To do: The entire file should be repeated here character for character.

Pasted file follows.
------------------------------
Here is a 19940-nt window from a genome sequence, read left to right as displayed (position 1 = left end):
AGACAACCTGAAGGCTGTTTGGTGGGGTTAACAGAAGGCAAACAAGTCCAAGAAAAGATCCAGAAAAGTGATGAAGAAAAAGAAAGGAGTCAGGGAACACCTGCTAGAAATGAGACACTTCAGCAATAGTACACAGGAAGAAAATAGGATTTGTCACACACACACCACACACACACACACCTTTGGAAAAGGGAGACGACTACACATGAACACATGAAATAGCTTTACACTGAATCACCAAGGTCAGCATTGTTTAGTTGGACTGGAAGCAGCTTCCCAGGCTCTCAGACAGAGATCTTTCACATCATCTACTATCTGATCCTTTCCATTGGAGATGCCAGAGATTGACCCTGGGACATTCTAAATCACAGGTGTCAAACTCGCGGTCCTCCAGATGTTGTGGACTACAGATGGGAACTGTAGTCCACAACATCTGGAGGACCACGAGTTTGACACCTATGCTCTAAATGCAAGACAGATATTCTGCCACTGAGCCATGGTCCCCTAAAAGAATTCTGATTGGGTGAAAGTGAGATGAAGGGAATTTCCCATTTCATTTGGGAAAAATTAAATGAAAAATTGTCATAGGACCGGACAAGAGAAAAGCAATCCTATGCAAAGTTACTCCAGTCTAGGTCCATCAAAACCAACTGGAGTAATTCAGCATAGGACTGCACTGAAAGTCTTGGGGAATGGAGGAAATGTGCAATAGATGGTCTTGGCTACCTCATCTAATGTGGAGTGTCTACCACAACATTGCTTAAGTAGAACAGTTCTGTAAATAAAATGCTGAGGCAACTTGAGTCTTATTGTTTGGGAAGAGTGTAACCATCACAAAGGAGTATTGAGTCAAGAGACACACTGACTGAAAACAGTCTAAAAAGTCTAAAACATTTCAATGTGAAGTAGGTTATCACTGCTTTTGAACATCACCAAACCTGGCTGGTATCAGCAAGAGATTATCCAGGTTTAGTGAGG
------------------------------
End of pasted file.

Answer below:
Here is a 19940-nt window from a genome sequence, read left to right as displayed (position 1 = left end):
AGACAACCTGAAGGCTGTTTGGTGGGGTTAACAGAAGGCAAACAAGTCCAAGAAAAGATCCAGAAAAGTGATGAAGAAAAAGAAAGGAGTCAGGGAACACCTGCTAGAAATGAGACACTTCAGCAATAGTACACAGGAAGAAAATAGGATTTGTCACACACACACCACACACACACACACCTTTGGAAAAGGGAGACGACTACACATGAACACATGAAATAGCTTTACACTGAATCACCAAGGTCAGCATTGTTTAGTTGGACTGGAAGCAGCTTCCCAGGCTCTCAGACAGAGATCTTTCACATCATCTACTATCTGATCCTTTCCATTGGAGATGCCAGAGATTGACCCTGGGACATTCTAAATCACAGGTGTCAAACTCGCGGTCCTCCAGATGTTGTGGACTACAGATGGGAACTGTAGTCCACAACATCTGGAGGACCACGAGTTTGACACCTATGCTCTAAATGCAAGACAGATATTCTGCCACTGAGCCATGGTCCCCTAAAAGAATTCTGATTGGGTGAAAGTGAGATGAAGGGAATTTCCCATTTCATTTGGGAAAAATTAAATGAAAAATTGTCATAGGACCGGACAAGAGAAAAGCAATCCTATGCAAAGTTACTCCAGTCTAGGTCCATCAAAACCAACTGGAGTAATTCAGCATAGGACTGCACTGAAAGTCTTGGGGAATGGAGGAAATGTGCAATAGATGGTCTTGGCTACCTCATCTAATGTGGAGTGTCTACCACAACATTGCTTAAGTAGAACAGTTCTGTAAATAAAATGCTGAGGCAACTTGAGTCTTATTGTTTGGGAAGAGTGTAACCATCACAAAGGAGTATTGAGTCAAGAGACACACTGACTGAAAACAGTCTAAAAAGTCTAAAACATTTCAATGTGAAGTAGGTTATCACTGCTTTTGAACATCACCAAACCTGGCTGGTATCAGCAAGAGATTATCCAGGTTTAGTGAGG